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[untitled]

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San Francisco 5, Us 4, John Updike 3, The City 3, Port 1, Gsa 1, Kate Howard 1, John 1, The Sfpuc 1, City 1, Hayes 1,
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  SFGTV    [untitled]  

    December 26, 2012
    1:00 - 1:30pm PST  

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>> okay, we have a motion to send item 13 forward with recommendation, we can do that without objection. thank you very much to my colleagues for waiting on that one. item 14, please. >> item number 14, hearing request to better understand the city's efforts to organize and manage the usage of city property and to coordinate and acquire space for the city's operational needs that may include information from the department of real estate, port, san francisco municipal transportation agency, san francisco public utilities commission, and other departments. >> thank you very much. we have john updike from the department of real estate on this item. this actually was an item or hearing that i requested for real estate, as we have many different pieces of legislation that flow through the budget and finance committee. we often saw many different leases that came before us, oftentimes they came with a level of urgency and yet there was really not a context behind why we were moving forward so quickly on some of these items or why sometimes things came to us retroactively when it came to real estate.
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similarly, we have heard a lot about the need for space, but haven't really understood sort of the totality of the space that we have, what we occupy, and where the city sees our self-going in the future with regards to space. the city's land issues and real estate issues are actually very complicated. sometimes we are the landowner, sometimes we're the tenants. sometimes we are actually the landowners and parcels outside the city to help provide easements for our water system among other things. so, it is very complicated with regards to real estate. and, so, what i thought we would do in this hearing is really to start off the conversation on real estate. so, what i've asked john updike to do in this presentation because there are so many different tangents we can go on real estate, is to really provide sort of an overview about what it is that we do have in our portfolio, who generally manages it, some of the things and strategies that real estate is working on at the moment and what it is that we might be able to expect going forward. and i would imagine from this conversation it may spark
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additional questions from the committee. it may spark additional interest for hearings in different and specific pieces within the real estate system. so, with that i'd like to turn that over, the presentation over to john. >> thank you, chair chu and members of the committee. john updike, director of real estate. i believe -- no, okay. i'll take it from here, thank you, kate howard. so, thanks for the opportunity to give go over our real estate portfolio, give you some background. as the chair mentioned, this is really a lot of facts and figures to get you well grounded in the real estate portfolio and probably will lead to a series of discussions on other real estate-related matters. so, the city of san francisco real hayes one of the largest and most diverse land holdings within the city. to give you that context, there are a little over 200,000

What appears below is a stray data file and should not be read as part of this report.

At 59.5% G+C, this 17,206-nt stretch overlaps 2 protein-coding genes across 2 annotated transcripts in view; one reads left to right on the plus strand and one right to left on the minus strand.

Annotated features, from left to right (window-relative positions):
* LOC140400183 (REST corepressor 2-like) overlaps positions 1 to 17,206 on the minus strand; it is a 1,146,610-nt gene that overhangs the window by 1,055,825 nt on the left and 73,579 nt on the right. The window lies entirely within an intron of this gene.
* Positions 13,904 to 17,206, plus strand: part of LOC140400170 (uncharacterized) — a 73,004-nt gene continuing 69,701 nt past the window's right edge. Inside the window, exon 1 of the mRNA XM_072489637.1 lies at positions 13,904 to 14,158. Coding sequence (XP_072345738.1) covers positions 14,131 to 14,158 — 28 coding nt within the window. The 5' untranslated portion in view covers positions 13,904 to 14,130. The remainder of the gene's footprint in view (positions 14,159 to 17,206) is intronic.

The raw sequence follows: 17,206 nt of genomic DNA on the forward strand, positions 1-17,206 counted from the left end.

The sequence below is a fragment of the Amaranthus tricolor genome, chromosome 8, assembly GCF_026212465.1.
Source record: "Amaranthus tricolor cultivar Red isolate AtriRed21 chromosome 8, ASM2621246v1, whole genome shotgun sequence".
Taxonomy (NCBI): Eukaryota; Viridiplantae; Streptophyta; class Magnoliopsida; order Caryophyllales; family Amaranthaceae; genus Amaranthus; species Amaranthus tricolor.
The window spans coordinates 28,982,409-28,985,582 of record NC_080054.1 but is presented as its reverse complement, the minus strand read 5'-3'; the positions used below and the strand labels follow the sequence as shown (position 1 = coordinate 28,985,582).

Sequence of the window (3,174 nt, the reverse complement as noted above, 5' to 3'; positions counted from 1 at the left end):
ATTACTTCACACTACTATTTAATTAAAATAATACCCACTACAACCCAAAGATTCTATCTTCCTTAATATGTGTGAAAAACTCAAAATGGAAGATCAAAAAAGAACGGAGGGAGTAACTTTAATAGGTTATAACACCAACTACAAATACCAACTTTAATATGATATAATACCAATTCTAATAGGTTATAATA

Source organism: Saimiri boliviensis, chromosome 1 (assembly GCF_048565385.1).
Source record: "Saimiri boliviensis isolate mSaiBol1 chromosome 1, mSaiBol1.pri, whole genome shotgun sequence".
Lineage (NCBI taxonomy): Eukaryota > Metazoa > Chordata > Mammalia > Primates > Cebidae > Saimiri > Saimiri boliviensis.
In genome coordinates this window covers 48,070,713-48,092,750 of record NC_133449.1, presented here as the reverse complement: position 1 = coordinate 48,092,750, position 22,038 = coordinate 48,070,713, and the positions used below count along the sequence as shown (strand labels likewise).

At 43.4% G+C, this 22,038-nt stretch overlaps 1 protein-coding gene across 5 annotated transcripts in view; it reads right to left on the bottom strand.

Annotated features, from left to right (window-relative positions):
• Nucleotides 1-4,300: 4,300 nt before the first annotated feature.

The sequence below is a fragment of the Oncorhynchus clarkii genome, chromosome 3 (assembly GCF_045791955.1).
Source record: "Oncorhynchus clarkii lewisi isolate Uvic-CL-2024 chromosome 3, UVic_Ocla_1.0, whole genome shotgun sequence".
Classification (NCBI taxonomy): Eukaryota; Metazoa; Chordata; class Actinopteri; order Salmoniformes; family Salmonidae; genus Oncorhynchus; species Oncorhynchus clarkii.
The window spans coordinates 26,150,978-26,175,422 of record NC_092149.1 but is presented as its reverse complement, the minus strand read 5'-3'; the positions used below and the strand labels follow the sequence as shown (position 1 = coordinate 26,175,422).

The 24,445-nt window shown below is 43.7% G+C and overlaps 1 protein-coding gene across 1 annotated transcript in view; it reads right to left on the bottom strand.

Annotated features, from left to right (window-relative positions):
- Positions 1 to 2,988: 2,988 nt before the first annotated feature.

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parcels, making up 31,000 acres of land in the city, that's excluding the streets which of course the city also controls. so, of those parcels, 2000 of them are in ownership by the city of san francisco. that's almost 6,000 acres, actually it's a little more than 6,000 acres. that means we have ownership of 20% of the acreage within the city and county of san francisco. we also own land far beyond the city. i'll get into that in a bit. but 92,000 acres of land is owned outside of the county. so, our portfolio is not only diverse, it's vast. so, that's speaking to the land mass that we own when we talk about the buildings that we control, we have over 1,100 separate buildings over seven counties.
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that's totaling about 48 million square feet of improvements throughout that entire portfolio. and interestingly, 85% of that 48 million square feet is controlled by seven different departments. so, the majority -- and you see the pie chart before you -- is the port at 32% of those holdings. this is by square footage of improvements. the airport has 24%. gsa or administrative services, of which real estate is a part, has 11%. and on down the line. another major holder mainly as a result of the recent transfer of assets, those that are housing from the successor agency to the mayor's office of housing, they now rise to actually 4%. so, they actually have a holding that is greater than recreation and park department now. that's new data, didn't manage to get that in the pie chart, but you get a sense of that. the other category is -- that's a wide range of different
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departments with smaller holdings. >> so, john, i would imagine this would probably be flipped if we were talking about actual landowner ship because the puc has a lot of land, but not very many buildings, right? >> that's exactly correct. the holdings of the majority owner of that 92,000 acres outside of the county. some are improved, but most are not. that's exactly right. so, on to more facts and figures. just to give you a sense of what real estate touches within that portfolio, less than 10% is actually served by real estate in one way or another. so, we touch about 40 million square feet. that also has a wide range. in some cases it's the delivery of full service, everything. utilities, janitorial, security, this building is really a perfect example of that with the sole exception of security being provided through a work order basis with the sheriff's department. so, there are many different slices of that in some locations.